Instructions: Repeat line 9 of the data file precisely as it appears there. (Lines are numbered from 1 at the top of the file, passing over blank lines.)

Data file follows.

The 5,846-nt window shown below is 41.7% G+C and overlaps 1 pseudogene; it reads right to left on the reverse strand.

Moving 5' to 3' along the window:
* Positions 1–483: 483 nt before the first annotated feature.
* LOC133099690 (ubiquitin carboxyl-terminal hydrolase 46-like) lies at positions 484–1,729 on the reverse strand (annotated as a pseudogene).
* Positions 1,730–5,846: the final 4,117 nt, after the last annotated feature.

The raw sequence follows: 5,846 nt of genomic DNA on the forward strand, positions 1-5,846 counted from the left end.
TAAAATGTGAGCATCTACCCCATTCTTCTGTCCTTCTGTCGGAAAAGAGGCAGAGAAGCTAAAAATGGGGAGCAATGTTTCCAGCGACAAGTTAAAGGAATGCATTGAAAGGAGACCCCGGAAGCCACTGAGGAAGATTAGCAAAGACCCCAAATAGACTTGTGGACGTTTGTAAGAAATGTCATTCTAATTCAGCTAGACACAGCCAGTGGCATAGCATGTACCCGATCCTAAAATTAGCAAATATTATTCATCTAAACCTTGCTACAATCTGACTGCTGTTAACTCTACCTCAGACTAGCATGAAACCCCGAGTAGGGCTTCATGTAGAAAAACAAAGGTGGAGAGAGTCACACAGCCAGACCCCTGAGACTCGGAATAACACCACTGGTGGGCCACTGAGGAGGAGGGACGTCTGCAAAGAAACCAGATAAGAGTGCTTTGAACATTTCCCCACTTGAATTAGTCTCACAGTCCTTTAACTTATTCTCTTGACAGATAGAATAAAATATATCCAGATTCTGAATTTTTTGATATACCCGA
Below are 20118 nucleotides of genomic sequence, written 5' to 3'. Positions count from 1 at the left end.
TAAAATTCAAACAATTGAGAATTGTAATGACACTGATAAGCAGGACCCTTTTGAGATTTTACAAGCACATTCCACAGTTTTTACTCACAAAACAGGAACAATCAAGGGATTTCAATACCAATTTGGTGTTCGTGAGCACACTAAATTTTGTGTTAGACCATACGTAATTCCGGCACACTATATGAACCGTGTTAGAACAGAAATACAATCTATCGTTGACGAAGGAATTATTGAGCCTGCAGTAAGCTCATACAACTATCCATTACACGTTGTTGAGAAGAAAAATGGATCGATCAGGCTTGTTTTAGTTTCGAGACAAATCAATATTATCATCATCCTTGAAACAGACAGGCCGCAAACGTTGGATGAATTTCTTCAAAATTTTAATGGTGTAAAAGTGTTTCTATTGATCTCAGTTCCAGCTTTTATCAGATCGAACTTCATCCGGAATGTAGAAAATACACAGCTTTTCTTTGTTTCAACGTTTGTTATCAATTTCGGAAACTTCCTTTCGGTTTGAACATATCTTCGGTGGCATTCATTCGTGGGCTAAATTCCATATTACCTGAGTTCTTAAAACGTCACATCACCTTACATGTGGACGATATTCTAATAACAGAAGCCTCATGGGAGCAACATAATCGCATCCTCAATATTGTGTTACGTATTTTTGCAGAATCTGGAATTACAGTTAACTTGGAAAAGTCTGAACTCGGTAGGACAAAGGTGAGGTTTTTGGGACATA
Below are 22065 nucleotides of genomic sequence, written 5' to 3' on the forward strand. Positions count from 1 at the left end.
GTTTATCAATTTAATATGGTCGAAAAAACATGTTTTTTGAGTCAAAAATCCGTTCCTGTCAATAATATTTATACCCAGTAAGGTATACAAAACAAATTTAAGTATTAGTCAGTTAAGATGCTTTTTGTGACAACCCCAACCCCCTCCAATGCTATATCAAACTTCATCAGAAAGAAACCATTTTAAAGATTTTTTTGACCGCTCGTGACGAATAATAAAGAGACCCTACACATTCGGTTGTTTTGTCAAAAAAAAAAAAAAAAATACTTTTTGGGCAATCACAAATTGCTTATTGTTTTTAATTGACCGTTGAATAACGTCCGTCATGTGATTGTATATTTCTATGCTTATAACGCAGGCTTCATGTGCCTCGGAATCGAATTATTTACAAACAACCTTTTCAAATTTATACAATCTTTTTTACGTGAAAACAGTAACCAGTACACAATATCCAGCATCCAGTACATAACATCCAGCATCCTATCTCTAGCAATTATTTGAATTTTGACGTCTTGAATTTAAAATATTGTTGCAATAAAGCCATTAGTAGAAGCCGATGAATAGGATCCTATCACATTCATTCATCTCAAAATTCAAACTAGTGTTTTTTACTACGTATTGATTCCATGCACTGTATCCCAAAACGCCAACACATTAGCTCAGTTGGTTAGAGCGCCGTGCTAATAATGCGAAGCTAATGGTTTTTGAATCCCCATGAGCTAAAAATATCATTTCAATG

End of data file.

TAAAATTCAAACAATTGAGAATTGTAATGACACTGATAAGCAGGACCCTTTTGAGATTTTACAAGCACATTCCACAGTTTTTACTCACAAAACAGGAACAATCAAGGGATTTCAATACCAATTTGGTGTTCGTGAGCACACTAAATTTTGTGTTAGACCATACGTAATTCCGGCACACTATATGAACCGTGTTAGAACAGAAATACAATCTATCGTTGACGAAGGAATTATTGAGCCTGCAGTAAGCTCATACAACTATCCATTACACGTTGTTGAGAAGAAAAATGGATCGATCAGGCTTGTTTTAGTTTCGAGACAAATCAATATTATCATCATCCTTGAAACAGACAGGCCGCAAACGTTGGATGAATTTCTTCAAAATTTTAATGGTGTAAAAGTGTTTCTATTGATCTCAGTTCCAGCTTTTATCAGATCGAACTTCATCCGGAATGTAGAAAATACACAGCTTTTCTTTGTTTCAACGTTTGTTATCAATTTCGGAAACTTCCTTTCGGTTTGAACATATCTTCGGTGGCATTCATTCGTGGGCTAAATTCCATATTACCTGAGTTCTTAAAACGTCACATCACCTTACATGTGGACGATATTCTAATAACAGAAGCCTCATGGGAGCAACATAATCGCATCCTCAATATTGTGTTACGTATTTTTGCAGAATCTGGAATTACAGTTAACTTGGAAAAGTCTGAACTCGGTAGGACAAAGGTGAGGTTTTTGGGACATA